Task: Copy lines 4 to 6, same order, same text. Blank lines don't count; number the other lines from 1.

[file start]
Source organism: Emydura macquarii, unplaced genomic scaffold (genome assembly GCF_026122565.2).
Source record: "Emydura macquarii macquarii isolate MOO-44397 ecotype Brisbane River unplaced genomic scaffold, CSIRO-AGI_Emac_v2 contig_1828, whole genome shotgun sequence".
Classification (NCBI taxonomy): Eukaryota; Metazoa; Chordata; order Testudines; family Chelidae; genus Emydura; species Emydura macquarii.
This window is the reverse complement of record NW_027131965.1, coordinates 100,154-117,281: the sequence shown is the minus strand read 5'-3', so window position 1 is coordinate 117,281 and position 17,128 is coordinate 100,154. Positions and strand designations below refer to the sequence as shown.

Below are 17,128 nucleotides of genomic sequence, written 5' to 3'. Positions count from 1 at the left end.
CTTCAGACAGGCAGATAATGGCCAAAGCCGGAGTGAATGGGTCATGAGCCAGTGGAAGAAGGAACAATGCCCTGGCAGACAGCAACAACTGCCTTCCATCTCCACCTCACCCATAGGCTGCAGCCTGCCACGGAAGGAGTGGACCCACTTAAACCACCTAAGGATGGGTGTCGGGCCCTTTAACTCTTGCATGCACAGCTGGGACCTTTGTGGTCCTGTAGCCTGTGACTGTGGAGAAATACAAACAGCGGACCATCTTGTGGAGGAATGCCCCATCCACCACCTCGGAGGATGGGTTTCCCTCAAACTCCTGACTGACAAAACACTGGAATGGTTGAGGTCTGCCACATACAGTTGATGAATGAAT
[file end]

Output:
This window is the reverse complement of record NW_027131965.1, coordinates 100,154-117,281: the sequence shown is the minus strand read 5'-3', so window position 1 is coordinate 117,281 and position 17,128 is coordinate 100,154. Positions and strand designations below refer to the sequence as shown.

Below are 17,128 nucleotides of genomic sequence, written 5' to 3'. Positions count from 1 at the left end.
CTTCAGACAGGCAGATAATGGCCAAAGCCGGAGTGAATGGGTCATGAGCCAGTGGAAGAAGGAACAATGCCCTGGCAGACAGCAACAACTGCCTTCCATCTCCACCTCACCCATAGGCTGCAGCCTGCCACGGAAGGAGTGGACCCACTTAAACCACCTAAGGATGGGTGTCGGGCCCTTTAACTCTTGCATGCACAGCTGGGACCTTTGTGGTCCTGTAGCCTGTGACTGTGGAGAAATACAAACAGCGGACCATCTTGTGGAGGAATGCCCCATCCACCACCTCGGAGGATGGGTTTCCCTCAAACTCCTGACTGACAAAACACTGGAATGGTTGAGGTCTGCCACATACAGTTGATGAATGAAT